After delving into massive implications in the previous episode, I suppose it makes sense that the writers would want to step back into something a bit less ambitious. This is a story that has been told a thousand times before, so for some, familiarity will breed contempt. So will the upfront presence of Dr. Keller, as there are plenty of Dr. Beckett fans still unconvinced that the character is necessary.
Keller shows more grit in this episode than she had in the entire fourth season, and it's good to see the character getting some actual development. Granted, it's about as much development as anyone gets in the Stargate franchise, but it's progress, nonetheless. She doesn't back down or cower; she demands to know her captor's intentions. It's a step in the right direction, because it's very clear that she'll need a strong stomach and a lot of patience in the days ahead. (Though, would it kill the writers to make Keller more than the convenient hostage victim?)
The combo of Ronon and McKay was amusing, if a little predictable. Ronon was a Runner, so he knows how to live off the environment, how to track, and how to think like his hunters and prey. McKay, for all his bluster, is out of his element, and he's too jealous of Ronon's rugged manliness to admit it to himself, let alone Ronon. In the end, the day is saved by a combination of both men's strengths, but McKay does come out looking a bit short in certain areas.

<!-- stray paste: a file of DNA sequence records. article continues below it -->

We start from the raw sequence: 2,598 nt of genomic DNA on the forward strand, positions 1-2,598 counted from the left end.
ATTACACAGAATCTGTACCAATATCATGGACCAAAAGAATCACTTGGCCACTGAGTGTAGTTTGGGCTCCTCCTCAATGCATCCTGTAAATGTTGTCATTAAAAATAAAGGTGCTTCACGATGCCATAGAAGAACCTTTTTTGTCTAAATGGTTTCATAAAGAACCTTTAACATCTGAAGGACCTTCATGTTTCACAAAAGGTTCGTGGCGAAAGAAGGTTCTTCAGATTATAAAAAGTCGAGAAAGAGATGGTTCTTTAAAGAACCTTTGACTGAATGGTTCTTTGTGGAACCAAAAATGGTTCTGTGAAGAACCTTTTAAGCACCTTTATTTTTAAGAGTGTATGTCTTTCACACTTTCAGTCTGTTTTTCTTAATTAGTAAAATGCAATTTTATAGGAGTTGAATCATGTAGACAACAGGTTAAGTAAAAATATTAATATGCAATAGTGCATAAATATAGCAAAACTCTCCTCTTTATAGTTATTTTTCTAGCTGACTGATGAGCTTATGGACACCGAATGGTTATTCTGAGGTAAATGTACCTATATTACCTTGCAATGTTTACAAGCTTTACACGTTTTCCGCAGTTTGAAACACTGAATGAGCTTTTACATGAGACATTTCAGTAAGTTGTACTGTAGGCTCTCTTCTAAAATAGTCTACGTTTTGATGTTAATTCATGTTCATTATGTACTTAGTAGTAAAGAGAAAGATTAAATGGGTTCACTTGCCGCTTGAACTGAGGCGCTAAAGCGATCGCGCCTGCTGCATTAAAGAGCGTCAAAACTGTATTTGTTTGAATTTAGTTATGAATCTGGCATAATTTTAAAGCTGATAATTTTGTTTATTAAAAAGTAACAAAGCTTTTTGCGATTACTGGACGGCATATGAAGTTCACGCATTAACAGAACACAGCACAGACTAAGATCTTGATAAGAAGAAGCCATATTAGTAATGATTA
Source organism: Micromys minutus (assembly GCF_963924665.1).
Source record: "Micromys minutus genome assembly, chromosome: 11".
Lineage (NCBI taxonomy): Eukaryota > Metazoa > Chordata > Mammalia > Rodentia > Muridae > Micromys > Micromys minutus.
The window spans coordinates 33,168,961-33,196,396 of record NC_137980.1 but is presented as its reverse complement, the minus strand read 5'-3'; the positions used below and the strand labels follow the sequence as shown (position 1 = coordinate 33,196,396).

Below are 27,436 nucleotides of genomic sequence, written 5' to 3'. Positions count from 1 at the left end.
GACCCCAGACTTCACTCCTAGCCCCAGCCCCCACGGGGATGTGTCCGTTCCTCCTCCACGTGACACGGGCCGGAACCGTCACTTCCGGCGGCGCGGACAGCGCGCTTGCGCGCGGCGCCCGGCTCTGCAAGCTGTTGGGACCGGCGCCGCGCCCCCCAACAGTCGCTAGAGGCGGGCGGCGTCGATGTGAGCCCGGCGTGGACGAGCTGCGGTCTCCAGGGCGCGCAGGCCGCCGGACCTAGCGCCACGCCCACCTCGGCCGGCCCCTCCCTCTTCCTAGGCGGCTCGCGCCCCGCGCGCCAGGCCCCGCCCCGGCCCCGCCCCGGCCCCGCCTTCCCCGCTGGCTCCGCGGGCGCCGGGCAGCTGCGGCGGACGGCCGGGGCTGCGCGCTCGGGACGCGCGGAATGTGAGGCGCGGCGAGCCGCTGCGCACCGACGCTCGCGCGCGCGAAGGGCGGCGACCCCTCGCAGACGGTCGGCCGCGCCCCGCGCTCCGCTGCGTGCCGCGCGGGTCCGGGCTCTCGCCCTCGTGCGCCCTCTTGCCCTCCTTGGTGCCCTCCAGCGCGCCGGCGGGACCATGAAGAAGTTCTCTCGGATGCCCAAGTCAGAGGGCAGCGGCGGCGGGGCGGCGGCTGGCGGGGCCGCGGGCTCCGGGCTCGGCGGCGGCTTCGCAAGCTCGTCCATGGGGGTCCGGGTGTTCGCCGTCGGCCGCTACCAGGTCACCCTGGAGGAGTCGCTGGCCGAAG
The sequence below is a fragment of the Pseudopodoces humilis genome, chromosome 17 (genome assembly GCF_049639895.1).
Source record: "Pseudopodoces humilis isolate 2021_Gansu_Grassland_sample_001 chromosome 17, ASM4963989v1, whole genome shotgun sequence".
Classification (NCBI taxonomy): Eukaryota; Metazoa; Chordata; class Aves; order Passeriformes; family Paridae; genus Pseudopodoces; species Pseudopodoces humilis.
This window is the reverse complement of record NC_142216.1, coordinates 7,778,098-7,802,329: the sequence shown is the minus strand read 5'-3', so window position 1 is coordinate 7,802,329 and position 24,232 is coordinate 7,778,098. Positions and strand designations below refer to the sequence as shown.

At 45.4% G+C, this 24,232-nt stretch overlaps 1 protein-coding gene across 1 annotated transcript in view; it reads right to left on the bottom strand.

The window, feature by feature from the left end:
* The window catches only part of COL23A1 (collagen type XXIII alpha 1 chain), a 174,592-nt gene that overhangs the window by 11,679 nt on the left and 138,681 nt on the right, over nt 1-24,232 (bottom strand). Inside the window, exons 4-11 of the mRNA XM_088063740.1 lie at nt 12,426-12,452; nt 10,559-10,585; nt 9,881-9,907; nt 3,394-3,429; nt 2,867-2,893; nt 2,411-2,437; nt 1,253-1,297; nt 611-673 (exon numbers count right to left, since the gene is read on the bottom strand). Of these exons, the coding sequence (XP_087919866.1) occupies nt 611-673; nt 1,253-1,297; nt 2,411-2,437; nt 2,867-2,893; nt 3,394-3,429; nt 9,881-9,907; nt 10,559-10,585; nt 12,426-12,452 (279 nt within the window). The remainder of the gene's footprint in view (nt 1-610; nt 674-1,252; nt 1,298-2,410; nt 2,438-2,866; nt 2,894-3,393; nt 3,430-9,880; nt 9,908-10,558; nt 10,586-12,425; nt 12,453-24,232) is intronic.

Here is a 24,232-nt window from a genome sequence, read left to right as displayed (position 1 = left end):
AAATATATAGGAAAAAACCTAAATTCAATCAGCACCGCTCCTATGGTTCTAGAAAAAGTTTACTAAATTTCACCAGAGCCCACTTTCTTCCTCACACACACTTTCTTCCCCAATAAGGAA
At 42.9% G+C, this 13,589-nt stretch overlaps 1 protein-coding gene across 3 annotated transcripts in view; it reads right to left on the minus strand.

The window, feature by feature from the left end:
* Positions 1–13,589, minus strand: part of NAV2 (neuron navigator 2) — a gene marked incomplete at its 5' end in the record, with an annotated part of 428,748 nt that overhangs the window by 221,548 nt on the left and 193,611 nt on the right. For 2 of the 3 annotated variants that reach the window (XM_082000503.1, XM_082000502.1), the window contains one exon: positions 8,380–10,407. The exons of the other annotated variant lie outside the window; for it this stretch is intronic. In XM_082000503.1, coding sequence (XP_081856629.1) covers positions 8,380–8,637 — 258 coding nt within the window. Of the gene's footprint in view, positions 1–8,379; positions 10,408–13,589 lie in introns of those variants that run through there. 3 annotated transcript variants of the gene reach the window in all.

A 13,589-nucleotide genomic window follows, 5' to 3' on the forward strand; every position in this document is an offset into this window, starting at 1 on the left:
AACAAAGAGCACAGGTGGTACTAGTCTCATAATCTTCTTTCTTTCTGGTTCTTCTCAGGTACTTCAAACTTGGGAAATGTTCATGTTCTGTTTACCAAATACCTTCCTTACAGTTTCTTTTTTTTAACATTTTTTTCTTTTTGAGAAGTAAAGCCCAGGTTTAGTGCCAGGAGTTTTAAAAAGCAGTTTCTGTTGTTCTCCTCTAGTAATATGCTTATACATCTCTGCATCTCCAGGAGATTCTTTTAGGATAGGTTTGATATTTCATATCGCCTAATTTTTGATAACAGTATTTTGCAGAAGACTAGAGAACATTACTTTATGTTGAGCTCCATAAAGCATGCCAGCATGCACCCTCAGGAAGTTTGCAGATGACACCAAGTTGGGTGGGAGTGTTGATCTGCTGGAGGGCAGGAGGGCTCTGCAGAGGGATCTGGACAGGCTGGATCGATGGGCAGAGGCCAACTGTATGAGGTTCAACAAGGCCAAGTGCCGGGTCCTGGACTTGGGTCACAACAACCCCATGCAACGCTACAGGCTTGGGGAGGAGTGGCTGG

The episode was designed, however, to highlight the growing tension between Ronon and Rodney in terms of Dr. Keller and their "intentions" for her. The potential love triangle was predictable enough; I called it back at the end of the fourth season (despite many derogative comments to the contrary). Perhaps for that reason, this episode seemed to go a long way to deliver old news.
On the other hand, the writers could be playing to the expectations of the audience. "The Shrine" demonstrated Ronon's loyalty, even mild affection, for Rodney. And I think it's reasonable to assume that if Ronon had designs on Dr. Keller, it would be a lot more obvious. Rodney already declared his love for Dr. Keller in "The Shrine", and she seemed to reciprocate through action. Putting two and two and two together with the final scene of the episode, it's possible (even likely) that Ronon is pretending to have "intentions" towards Dr. Keller for the sole purpose of forcing Rodney to take action.
If explored in the predictable manner, I expect the "love triangle" to be a bit of a disappointment. But the idea of Ronon playing "love therapist" for Rodney McKay, for some indescribable reason, sounds like the perfect character turn. If nothing else, it goes completely against expectation! I suppose, in this final season, I'm hoping for surprises from every turn.